Keyboards, especially non-gaming ones, can be a little boring and one dimensional at times. The K780 wireless one from Logitech, however, cannot be described as such. It's designed not simply to work in conjunction with one's PC, but also pairs with smartphones and tablets too. There are also a few other hidden elements that place the K780 a level above the run of the mill offerings one may find these days.
A touch different
While Logitech has imbued the K780 with a number of features, the first thing that will strike users about it is its design. This manufacturer has opted for a wedge shape, with a subtle increase of width from the base to the top of the keyboard. Next is the built-in triangular shaped cradle which sits above the top row of function keys. Along with increasing the keyboard's overall weight to 875 g, the cradle is capable of holding a number of devices, up to 12" in size.
To that end, you could have a smartphone and small tablet in line while working on your PC, which is precisely how Logitech intends the K780 to be utilised. To facilitate this, three white function keys are located in the top left hand corner of the tablet. Toggling between them will select different paired devices, with a USB receiver for the one, and Bluetooth functionality for the others, depending on which button you decide to designate.
As far as pairing goes, the process is quick and painless. On initial setup though, when paired with a MacBook, some of the keys did not respond as expected. Command for example, did not perform on the K780 as it normally does on a MacBook. That said, the second time I paired the K780, all the keys worked perfectly.
Speaking of keys, the K780's circular chiclet design ventures far from the norm. Added to this is a slight concave shape, as well as a silent key stroke thanks to a nifty little piece of tech that Logitech calls Perfect Stroke. This entire combination yields a solid overall typing experience, with each press of the key remaining quiet. While having a silent keyboard may seem like a gimmick to some, it certainly works on the K780 and is as pleasing to type on as its clattering square chiclet counterpart.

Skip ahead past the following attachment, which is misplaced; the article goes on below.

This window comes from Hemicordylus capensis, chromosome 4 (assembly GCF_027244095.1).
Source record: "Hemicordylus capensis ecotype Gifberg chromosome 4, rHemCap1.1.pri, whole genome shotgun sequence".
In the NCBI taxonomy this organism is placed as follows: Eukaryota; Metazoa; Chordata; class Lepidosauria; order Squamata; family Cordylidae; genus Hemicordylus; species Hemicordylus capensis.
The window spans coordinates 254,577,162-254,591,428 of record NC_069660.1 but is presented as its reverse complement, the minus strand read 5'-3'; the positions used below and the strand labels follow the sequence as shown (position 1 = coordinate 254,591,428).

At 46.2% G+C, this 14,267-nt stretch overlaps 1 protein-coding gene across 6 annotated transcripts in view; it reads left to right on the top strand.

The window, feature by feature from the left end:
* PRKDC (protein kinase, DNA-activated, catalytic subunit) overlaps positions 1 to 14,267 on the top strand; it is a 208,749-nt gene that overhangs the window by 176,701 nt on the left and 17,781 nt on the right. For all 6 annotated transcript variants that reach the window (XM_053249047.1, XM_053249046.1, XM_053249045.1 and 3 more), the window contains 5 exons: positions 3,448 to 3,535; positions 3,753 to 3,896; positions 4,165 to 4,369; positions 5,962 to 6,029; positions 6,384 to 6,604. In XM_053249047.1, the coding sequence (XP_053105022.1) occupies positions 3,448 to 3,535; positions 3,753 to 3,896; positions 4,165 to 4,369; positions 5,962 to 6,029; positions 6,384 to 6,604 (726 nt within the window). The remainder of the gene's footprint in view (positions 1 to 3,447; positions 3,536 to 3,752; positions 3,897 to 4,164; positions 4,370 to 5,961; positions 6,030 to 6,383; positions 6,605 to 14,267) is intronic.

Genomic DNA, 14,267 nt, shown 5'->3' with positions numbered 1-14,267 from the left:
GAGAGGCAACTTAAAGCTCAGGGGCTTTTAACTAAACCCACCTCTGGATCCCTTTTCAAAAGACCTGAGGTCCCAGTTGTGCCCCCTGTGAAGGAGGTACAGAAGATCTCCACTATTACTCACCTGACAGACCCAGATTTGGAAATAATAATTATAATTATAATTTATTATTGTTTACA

Shifting back to the devices that the K780 can pair with. For desktops, Mac OS X 10.8 and above, Windows 7 or higher and Chrome OS is catered for. On the mobile side, Android 5.0 or later and iOS 5 and better are compatible.
As far as being productive with three different devices paired to the K780 goes, I'm not entirely sold. This is because some of the nuanced elements of typing and navigating on a mobile device don't always translate well to the keyboard. Adding calendar events for example, requires a combination of physically touching the screen of your mobile device, as well as typing on the keyboard. Ultimately, this does not seem like an efficient way of doing things. For native notetaking apps and emails, however, there is some merit to the K780.
All the K780's quirkiness and cleverness will set you back roughly R1 400. It's a fairly sizeable outlay for a wireless keyboard, but strip away all the added features and the K780 is still a great device at its core. The typing experience is great and the added fact that keystrokes are silent will be a welcome aspect for many. Furthermore, it sports 24-month battery life courtesy of two AAA batteries (included), with an auto-sleep function thrown into the mix too. For those that own and regularly wield multiple devices at once when working, the K780 is well worth the consideration.